a structured, data-driven approach to evaluating neighborhood and property quality, but it does adjust its model with on-the-ground intelligence, according to CEO Ganguly. “We have our own employees on the ground … so if our data science says this is a D neighborhood … but our employee on the ground says it used to be a D but it’s not any more (we take that into account),” he said, adding that the company also adheres to strict property condition standards — rehabbing if necessary — to ensure a consistent level of quality for tenants
renting a HomeUnion-branded property. Maintaining strict property condition and neighborhood quality standards in turn helps to attract high-quality renters, Ganguly noted. “What is important to the investor is the renter,” he said. “You find better renters in better neighborhoods with better schools.” A ‘Losing Disaster’ That is a lesson Keeton learned the hard way when screening for tenants in the blue collar neighborhoods where Morningside had acquired properties.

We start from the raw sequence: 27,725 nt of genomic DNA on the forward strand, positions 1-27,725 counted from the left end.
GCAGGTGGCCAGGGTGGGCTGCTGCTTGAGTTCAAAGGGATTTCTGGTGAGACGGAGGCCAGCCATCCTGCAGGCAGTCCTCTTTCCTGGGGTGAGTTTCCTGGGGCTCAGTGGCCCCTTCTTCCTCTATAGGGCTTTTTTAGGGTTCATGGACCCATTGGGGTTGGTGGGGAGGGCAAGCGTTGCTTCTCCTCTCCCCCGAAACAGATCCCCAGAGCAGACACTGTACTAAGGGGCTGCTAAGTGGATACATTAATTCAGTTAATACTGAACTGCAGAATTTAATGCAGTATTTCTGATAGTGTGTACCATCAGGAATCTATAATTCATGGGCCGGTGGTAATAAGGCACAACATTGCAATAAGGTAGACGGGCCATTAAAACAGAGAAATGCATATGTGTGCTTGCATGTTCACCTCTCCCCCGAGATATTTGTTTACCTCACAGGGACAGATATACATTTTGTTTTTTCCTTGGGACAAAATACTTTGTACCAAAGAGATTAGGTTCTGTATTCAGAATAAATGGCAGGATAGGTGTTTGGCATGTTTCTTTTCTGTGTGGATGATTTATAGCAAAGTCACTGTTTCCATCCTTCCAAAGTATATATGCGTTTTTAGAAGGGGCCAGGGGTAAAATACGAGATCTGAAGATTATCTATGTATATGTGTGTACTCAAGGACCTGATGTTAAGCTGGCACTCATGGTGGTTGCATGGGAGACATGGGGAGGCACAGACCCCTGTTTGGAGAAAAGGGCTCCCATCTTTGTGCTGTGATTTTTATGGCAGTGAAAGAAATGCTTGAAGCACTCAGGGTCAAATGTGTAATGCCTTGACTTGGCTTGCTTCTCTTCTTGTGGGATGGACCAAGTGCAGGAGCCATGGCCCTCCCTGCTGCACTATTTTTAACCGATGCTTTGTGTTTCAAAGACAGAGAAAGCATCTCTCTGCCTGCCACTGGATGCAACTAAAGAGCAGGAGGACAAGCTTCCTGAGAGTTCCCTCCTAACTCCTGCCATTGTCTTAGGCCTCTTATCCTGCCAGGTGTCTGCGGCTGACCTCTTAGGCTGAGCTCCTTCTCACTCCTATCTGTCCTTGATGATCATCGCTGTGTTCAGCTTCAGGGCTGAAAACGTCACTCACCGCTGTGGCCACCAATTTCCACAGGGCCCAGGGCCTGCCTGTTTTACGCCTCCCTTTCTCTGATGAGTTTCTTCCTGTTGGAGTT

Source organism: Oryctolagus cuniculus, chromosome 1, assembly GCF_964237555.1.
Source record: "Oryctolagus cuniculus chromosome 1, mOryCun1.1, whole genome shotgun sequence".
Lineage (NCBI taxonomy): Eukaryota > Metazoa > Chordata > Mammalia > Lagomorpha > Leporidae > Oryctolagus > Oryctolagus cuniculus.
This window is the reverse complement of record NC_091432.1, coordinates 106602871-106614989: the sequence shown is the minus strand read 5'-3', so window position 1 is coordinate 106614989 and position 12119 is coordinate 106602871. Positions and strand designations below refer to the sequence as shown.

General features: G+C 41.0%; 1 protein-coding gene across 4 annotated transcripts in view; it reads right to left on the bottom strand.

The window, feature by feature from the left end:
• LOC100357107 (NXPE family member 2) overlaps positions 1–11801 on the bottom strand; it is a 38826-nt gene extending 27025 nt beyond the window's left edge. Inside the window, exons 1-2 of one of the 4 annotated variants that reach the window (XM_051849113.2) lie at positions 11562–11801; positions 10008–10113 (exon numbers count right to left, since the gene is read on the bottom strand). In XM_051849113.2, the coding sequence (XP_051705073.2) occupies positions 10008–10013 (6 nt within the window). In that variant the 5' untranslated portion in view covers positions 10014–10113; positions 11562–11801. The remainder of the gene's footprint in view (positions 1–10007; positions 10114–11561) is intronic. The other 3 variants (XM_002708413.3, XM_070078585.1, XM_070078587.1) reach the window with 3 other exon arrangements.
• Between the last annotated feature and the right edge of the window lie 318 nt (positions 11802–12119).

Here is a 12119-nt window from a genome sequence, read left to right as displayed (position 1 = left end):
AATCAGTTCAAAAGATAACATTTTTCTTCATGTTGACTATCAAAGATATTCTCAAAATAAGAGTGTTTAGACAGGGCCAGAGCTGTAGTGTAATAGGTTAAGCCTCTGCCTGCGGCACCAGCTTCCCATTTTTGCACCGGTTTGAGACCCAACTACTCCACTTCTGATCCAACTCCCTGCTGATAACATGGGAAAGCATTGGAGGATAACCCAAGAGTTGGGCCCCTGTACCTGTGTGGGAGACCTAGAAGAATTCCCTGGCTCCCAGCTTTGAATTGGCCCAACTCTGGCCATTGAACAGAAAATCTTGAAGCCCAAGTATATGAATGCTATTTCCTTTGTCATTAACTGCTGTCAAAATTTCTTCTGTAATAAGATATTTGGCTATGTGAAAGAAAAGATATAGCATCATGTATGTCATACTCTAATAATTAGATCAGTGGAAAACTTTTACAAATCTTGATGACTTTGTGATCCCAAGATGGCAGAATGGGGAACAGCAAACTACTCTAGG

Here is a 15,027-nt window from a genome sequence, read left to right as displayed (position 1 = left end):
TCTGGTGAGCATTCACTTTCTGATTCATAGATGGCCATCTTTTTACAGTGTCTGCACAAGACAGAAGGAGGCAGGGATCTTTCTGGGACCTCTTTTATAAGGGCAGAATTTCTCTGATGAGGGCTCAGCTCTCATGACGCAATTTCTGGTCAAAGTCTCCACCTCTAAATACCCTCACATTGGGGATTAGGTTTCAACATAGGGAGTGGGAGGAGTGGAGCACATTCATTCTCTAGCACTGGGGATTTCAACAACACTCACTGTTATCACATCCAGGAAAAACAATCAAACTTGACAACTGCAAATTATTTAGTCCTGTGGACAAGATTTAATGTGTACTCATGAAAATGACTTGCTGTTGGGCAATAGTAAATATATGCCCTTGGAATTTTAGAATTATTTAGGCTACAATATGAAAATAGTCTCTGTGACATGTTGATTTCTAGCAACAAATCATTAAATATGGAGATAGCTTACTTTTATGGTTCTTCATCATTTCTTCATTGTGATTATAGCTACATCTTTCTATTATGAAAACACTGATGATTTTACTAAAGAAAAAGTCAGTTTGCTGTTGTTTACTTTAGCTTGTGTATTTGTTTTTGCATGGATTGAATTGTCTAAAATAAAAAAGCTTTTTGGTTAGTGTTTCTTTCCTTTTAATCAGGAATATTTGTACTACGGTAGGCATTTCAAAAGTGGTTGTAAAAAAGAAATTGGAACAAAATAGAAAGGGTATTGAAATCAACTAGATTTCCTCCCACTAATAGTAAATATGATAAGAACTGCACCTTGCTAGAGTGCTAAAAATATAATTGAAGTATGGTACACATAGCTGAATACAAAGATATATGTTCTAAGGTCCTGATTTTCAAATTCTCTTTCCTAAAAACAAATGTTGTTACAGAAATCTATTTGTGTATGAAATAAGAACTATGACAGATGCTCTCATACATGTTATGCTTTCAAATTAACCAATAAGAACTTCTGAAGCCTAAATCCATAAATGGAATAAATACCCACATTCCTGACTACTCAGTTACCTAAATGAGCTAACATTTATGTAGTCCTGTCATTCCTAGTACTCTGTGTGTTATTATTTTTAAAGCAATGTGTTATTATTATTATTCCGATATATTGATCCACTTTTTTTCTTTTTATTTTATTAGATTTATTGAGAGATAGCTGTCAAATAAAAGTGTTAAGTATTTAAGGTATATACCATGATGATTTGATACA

Early on, tenant screening was lax, which proved to be a mistake.
“That’s a losing disaster because they are going to end up wrecking the house or you are going to have to evict them or whatever,” he said, adding that the company quickly tightened up its tenant screening practices and has stuck to those even when that results in higher vacancy rates. Keeton also noted that rehabbing before renting worked well for the blue collar neighborhoods where Morningside purchased single family rentals.
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